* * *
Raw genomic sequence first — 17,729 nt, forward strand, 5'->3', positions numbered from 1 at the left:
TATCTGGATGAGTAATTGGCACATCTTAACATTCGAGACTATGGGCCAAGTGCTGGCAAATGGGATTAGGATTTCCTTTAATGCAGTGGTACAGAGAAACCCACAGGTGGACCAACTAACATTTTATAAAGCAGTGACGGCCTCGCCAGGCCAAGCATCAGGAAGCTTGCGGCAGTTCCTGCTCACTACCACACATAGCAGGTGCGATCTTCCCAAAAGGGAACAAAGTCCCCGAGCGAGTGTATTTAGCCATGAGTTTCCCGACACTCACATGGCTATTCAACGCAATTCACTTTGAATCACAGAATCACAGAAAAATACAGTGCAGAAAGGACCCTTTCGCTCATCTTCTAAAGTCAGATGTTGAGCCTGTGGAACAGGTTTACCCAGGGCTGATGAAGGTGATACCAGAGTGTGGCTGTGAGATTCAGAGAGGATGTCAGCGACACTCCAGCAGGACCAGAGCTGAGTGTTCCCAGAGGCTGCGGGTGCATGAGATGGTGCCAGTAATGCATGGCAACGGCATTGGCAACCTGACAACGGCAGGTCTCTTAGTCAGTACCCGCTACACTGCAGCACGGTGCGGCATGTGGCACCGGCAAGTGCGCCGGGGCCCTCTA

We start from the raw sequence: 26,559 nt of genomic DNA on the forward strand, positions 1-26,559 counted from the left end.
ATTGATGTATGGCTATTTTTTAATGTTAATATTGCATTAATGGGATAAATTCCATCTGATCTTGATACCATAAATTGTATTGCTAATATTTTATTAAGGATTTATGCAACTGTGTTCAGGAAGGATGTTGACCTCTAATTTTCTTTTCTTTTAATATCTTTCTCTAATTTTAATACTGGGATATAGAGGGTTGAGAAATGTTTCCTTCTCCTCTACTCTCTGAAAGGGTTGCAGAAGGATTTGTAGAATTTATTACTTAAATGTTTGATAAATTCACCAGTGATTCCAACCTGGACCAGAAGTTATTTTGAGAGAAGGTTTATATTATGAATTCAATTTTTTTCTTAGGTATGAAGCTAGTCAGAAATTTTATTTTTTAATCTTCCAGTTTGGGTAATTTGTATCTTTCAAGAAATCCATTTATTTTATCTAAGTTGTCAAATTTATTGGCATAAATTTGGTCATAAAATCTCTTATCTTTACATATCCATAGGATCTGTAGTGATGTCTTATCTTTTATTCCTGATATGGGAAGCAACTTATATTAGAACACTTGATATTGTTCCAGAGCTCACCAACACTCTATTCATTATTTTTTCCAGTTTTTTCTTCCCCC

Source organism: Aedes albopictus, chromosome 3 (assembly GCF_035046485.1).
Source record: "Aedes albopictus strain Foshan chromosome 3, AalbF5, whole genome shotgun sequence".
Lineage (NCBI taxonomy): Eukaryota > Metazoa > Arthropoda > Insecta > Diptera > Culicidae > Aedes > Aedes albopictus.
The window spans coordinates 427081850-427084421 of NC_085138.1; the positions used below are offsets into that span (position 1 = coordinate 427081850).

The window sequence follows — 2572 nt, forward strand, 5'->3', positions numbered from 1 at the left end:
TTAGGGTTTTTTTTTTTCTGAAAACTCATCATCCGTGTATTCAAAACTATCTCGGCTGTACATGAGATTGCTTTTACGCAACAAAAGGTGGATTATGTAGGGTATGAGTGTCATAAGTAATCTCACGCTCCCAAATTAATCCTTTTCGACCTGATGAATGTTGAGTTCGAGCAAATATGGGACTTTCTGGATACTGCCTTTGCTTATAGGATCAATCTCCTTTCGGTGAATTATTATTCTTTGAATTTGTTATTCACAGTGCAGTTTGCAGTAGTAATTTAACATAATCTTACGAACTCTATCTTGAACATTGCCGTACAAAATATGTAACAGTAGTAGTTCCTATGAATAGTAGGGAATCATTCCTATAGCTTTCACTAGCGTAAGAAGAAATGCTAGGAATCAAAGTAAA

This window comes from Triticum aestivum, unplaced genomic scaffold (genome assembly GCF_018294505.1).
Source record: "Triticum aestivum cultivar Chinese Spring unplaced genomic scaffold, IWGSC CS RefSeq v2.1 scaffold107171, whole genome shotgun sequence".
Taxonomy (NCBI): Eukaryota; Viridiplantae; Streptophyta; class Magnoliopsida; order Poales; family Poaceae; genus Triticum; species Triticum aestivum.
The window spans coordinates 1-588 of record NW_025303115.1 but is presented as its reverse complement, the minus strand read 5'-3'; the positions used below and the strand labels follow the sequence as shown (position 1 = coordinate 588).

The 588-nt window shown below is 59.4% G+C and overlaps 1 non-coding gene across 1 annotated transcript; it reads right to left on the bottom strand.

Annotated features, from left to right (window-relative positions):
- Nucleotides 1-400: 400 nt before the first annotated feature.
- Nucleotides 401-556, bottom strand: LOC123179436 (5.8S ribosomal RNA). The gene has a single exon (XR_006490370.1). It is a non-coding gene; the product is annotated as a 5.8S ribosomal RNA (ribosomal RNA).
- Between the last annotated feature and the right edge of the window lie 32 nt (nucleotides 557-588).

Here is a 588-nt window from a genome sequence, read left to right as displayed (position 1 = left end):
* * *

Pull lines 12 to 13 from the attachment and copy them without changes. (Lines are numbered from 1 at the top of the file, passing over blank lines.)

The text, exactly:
Source record: "Triticum aestivum cultivar Chinese Spring unplaced genomic scaffold, IWGSC CS RefSeq v2.1 scaffold107171, whole genome shotgun sequence".
Taxonomy (NCBI): Eukaryota; Viridiplantae; Streptophyta; class Magnoliopsida; order Poales; family Poaceae; genus Triticum; species Triticum aestivum.